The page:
The local church body is a beautiful thing; integral to the faithful Christian’s walk in obedience and worship. It’s a family, truly it is. Not simply an amalgam of believers who gather once a week to speak kindly to one another and offer pats on the back and shoulders on which to cry. It’s a divinely ordained institution with divinely ordained instruction which is taught and enforced by divinely ordained leadership, namely the elders.
A consideration of the eldership in a local church is something I think few of us ever actually do but something which is necessary if, as a church, we’re serious about conducting ourselves in a manner subservient to the aforementioned divine ordinances.
So what is the eldership?
For the purposes of this article, I’m not going to worry about when, in the formation of the early church, the eldership was actually first established. If one were inclined to do so, one might explore the book of Acts but it’s not a discussion that will serve much purpose here. Suffice it to say that when Paul gives instruction to Timothy and Titus respectively concerning what qualities an elder must have and how he must conduct himself in the service of the body, I’m willing to take his word for it that the office of elder is a legitimate one and that it’s essential to the proper function of the church.
Having said that, it should be pointed out that elders are mentioned throughout the Old Testament as well as the new. In point of fact most early societies and communities found guidance and instruction from elders. In a general sense it just seems natural, doesn’t it, that the older members of a community should inherently be the ones to teach and correct the young. And the Bible bears this out. For example, Lev. 19:32 says, “You shall rise up before the gray headed and honor the aged, and you shall revere your God; I am the Lord.” But we’re not talking about simply respecting the “gray headed and aged” in broad terms. We’re talking about coming under the office of eldership as specially instituted by God for our instruction and edification. In reading Paul’s letters to Timothy and Titus, it seems apparent that he’s concerned with wisdom, maturity, and experience above actual age. As Voddie Baucham Jr. puts it in his book Family Shepherds, “Maturity in Christians is marked not by gray hair, but by the fruit believers bear in keeping with their sanctification.” This ‘fruit in keeping with sanctification’ manifests in several ways and is the baseline for how a church might determine a man worthy of the pastorate.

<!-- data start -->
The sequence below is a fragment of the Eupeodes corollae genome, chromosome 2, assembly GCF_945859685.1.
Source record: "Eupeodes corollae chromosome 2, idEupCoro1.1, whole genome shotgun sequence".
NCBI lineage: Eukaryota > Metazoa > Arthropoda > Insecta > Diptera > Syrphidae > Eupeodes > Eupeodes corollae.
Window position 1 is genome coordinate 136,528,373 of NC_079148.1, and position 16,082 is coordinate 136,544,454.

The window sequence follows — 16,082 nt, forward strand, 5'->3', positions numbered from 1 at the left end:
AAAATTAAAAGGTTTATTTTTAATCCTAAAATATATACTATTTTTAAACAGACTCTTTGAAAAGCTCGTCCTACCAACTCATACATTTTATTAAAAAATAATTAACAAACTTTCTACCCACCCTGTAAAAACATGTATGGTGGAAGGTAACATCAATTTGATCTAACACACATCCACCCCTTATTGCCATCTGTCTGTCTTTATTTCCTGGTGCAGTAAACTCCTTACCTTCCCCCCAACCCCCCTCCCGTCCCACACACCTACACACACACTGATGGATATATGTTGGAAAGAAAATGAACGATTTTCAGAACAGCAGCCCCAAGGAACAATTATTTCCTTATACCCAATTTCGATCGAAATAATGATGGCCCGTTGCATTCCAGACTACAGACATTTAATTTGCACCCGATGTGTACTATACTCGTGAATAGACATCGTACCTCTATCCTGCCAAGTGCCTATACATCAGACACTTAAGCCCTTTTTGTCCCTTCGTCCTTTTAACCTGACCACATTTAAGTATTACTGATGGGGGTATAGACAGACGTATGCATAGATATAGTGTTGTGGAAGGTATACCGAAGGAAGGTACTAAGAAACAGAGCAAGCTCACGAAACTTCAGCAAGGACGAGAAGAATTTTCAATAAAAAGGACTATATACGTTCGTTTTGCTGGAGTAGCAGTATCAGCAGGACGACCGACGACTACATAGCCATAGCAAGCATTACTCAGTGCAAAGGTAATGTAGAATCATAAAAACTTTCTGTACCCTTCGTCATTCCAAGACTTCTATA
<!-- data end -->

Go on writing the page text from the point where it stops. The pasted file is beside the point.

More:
Firstly, it’s important to realize that the eldership and the families which comprise the body are inextricably linked. When Paul writes to Timothy and Titus, one of the first charges he gives to prospective elders is that they be men who have shown themselves to be worthy leaders of their own homes and families. In 1 Timothy 3:2-4 we read that an elder must be the husband of one wife and one who manages his household and children well and with dignity. And just to make sure we understand why that’s so important, Paul poses the rhetorical question. If a man can’t manage his house and children, how is he supposed to care for the church? We could pose another of our own. If a man cannot remain faithful to one woman, how can he remain faithful to his congregation? To again quote Voddie Baucham, “The family is the proving ground for the elder.”
To reinforce the concept of elders being committed to the righteous management and care of family, we can look also to Titus 1:9-11. The man called to leadership is charged with holding fast to the faithful word so that he will be able to teach sound doctrine and refute those who teach things contrary to Scripture. And the reasoning behind the charge is that there are deceitful rebellious men “upsetting whole families” with false teaching. The threat here is not to the church directly although we can be sure that ultimately the body will be harmed if nothing is done to fight this evil. But the immediate issue to which Paul draws our attention is the threat to family. The previous command for the man of the house to care for wife and children faithfully includes with it the necessity of an understanding of Scripture. This so that he can preach to his family, standing as sentinel at the hearts of kith and kin, encouraging them in sound doctrine and rebuking those who refute it.